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February 1933


Author Affiliations


Arch Otolaryngol. 1933;17(2):235-242. doi:10.1001/archotol.1933.03570050222009

The object of this writing is to present and to discuss the aural complications in patients with scarlet fever occurring during the years from 1922 to 1929, inclusive, at the Philadelphia Hospital for Contagious Diseases. The discussion will have reference to the recorded literature on the general subject of otitis media in scarlet fever.

It seems essential to the just evaluation of the following data to understand at the outset that the Philadelphia Hospital for Contagious Diseases is a municipally owned institution, and that the overwhelming bulk of the patients admitted there are received from the less well-to-do and laboring class of people. The patients, therefore, on admission often have suffered from inadequate medical and hygienic care and improper, if not insufficient, nourishment.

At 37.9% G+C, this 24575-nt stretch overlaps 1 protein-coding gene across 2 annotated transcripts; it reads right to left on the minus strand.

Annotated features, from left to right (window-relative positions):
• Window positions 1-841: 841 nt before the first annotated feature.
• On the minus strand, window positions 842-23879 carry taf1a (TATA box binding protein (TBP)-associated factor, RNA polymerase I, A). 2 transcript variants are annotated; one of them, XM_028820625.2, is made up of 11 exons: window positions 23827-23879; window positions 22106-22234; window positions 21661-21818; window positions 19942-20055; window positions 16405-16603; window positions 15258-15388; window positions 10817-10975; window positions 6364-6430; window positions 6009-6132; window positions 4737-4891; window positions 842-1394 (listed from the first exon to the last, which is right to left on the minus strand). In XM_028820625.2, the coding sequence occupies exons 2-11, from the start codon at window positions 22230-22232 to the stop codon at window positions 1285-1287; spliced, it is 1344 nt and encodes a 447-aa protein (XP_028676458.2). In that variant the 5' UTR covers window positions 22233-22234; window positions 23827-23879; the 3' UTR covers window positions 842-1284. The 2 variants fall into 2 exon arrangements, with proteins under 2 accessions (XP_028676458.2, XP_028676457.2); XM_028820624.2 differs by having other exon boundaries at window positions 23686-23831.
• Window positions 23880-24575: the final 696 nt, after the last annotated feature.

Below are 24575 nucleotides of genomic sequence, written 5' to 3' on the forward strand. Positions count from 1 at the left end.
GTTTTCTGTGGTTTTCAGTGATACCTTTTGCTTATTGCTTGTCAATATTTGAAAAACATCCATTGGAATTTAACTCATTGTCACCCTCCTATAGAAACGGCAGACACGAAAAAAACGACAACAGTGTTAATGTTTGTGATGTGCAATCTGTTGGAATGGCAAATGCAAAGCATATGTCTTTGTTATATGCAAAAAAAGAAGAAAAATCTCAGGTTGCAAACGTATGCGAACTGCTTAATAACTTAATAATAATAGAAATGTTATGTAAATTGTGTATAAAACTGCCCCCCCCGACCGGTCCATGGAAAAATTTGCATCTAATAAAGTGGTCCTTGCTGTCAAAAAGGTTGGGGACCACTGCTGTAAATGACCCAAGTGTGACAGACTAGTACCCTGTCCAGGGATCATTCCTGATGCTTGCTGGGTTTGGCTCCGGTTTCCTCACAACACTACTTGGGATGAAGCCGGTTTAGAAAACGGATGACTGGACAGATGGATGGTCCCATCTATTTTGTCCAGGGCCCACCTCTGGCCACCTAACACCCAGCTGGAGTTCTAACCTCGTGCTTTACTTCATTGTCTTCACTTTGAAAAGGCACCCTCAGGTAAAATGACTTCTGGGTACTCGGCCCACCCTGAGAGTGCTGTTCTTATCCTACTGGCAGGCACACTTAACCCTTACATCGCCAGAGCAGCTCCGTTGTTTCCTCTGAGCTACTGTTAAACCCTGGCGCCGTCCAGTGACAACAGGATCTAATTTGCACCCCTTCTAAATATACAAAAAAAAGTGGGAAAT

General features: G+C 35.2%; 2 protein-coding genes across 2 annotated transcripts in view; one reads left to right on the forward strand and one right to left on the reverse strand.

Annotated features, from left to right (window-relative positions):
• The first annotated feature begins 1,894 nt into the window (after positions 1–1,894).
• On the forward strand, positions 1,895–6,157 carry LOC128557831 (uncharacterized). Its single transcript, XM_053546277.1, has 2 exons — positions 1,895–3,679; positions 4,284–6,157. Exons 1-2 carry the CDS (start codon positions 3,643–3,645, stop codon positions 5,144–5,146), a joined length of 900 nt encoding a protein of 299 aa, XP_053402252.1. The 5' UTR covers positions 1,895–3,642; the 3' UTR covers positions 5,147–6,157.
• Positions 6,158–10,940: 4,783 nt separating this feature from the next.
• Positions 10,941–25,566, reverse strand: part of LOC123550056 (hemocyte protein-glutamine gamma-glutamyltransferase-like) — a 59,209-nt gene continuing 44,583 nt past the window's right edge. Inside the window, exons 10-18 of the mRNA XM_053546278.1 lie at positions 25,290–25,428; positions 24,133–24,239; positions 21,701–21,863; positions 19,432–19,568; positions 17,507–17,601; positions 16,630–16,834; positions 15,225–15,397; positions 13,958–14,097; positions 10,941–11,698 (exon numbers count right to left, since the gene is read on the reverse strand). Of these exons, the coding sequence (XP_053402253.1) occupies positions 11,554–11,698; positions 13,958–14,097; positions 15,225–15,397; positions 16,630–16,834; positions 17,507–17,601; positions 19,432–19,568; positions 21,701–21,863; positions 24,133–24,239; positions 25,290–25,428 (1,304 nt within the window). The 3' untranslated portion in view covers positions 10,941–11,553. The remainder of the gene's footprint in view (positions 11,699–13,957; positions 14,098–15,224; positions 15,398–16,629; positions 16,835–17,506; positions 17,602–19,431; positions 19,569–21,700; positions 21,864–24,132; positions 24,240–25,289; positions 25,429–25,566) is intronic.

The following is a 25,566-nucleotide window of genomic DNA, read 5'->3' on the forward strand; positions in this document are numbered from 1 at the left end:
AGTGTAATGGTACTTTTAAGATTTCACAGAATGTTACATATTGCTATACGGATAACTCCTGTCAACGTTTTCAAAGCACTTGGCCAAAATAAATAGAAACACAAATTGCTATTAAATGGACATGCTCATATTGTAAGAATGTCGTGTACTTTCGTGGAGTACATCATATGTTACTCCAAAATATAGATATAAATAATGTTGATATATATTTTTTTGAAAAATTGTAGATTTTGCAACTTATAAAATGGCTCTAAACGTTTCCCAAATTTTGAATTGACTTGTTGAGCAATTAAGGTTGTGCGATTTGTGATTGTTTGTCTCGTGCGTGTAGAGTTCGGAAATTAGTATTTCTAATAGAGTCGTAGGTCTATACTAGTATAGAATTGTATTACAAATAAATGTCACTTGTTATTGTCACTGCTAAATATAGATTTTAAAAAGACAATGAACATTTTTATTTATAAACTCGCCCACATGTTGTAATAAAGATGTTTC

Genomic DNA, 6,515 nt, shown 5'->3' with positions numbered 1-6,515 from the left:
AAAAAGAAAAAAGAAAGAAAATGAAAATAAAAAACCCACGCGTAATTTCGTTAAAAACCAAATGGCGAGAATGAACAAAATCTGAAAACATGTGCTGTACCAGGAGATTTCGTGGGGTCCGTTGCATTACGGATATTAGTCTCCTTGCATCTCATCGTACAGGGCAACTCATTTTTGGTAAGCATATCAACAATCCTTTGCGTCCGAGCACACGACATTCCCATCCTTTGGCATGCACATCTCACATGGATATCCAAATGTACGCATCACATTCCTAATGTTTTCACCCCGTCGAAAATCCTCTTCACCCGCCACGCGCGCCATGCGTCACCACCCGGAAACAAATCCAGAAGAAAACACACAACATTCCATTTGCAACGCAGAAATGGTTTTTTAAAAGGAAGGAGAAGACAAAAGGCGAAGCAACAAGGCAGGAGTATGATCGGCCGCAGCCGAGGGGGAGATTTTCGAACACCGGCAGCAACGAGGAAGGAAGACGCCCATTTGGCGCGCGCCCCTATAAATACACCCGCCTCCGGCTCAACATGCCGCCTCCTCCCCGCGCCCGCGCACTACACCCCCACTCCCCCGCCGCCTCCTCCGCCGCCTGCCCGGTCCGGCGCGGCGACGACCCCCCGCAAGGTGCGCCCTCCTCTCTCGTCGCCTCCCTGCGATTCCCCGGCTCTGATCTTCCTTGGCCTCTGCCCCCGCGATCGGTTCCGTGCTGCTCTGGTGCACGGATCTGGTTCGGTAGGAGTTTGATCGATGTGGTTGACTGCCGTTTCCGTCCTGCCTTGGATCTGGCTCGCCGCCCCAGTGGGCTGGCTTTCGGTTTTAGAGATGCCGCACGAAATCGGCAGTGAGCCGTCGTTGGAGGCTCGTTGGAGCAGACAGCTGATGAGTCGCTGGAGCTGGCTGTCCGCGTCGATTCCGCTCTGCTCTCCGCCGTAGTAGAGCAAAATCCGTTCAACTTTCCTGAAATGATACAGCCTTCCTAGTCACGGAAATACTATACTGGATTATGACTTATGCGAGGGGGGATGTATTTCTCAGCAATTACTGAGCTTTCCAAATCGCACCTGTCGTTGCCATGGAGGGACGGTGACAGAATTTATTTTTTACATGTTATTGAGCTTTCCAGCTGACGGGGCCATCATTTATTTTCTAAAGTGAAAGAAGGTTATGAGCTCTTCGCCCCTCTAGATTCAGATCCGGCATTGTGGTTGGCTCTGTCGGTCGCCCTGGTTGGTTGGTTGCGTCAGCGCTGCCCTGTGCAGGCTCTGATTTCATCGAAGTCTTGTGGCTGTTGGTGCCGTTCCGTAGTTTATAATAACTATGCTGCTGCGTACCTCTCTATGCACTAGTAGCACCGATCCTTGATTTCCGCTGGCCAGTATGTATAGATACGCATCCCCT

During these eight years, 14,733 patients suffering from scarlet fever were admitted to the hospital. In 1,535, or 10.8 per cent, suppurative otitis media developed. This

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